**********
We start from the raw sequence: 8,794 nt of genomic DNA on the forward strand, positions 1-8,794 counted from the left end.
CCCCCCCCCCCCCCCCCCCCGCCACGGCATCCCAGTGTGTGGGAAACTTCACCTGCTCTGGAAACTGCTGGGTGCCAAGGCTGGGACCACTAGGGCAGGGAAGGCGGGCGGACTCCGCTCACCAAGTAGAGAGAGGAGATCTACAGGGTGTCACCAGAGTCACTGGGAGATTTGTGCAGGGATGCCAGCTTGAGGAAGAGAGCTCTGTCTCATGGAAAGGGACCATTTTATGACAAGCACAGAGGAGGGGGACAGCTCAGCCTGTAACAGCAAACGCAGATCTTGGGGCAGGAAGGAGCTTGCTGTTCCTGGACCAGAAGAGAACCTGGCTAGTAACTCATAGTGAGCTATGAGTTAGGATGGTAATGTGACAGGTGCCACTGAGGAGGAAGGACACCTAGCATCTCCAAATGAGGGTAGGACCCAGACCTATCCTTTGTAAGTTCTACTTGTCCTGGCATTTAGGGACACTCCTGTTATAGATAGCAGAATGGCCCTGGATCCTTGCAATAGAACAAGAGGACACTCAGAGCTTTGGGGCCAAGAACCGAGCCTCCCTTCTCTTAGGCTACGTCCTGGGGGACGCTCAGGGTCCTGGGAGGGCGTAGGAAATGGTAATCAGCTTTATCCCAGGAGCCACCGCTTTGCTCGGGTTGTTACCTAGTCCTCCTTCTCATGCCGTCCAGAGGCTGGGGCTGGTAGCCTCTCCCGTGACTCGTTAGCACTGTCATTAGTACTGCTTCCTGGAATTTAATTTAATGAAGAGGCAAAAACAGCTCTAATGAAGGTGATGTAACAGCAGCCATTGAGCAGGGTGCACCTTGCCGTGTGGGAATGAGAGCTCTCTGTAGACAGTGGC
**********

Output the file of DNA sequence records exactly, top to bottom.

We start from the raw sequence: 8,794 nt of genomic DNA on the forward strand, positions 1-8,794 counted from the left end.
CCCCCCCCCCCCCCCCCCCCGCCACGGCATCCCAGTGTGTGGGAAACTTCACCTGCTCTGGAAACTGCTGGGTGCCAAGGCTGGGACCACTAGGGCAGGGAAGGCGGGCGGACTCCGCTCACCAAGTAGAGAGAGGAGATCTACAGGGTGTCACCAGAGTCACTGGGAGATTTGTGCAGGGATGCCAGCTTGAGGAAGAGAGCTCTGTCTCATGGAAAGGGACCATTTTATGACAAGCACAGAGGAGGGGGACAGCTCAGCCTGTAACAGCAAACGCAGATCTTGGGGCAGGAAGGAGCTTGCTGTTCCTGGACCAGAAGAGAACCTGGCTAGTAACTCATAGTGAGCTATGAGTTAGGATGGTAATGTGACAGGTGCCACTGAGGAGGAAGGACACCTAGCATCTCCAAATGAGGGTAGGACCCAGACCTATCCTTTGTAAGTTCTACTTGTCCTGGCATTTAGGGACACTCCTGTTATAGATAGCAGAATGGCCCTGGATCCTTGCAATAGAACAAGAGGACACTCAGAGCTTTGGGGCCAAGAACCGAGCCTCCCTTCTCTTAGGCTACGTCCTGGGGGACGCTCAGGGTCCTGGGAGGGCGTAGGAAATGGTAATCAGCTTTATCCCAGGAGCCACCGCTTTGCTCGGGTTGTTACCTAGTCCTCCTTCTCATGCCGTCCAGAGGCTGGGGCTGGTAGCCTCTCCCGTGACTCGTTAGCACTGTCATTAGTACTGCTTCCTGGAATTTAATTTAATGAAGAGGCAAAAACAGCTCTAATGAAGGTGATGTAACAGCAGCCATTGAGCAGGGTGCACCTTGCCGTGTGGGAATGAGAGCTCTCTGTAGACAGTGGC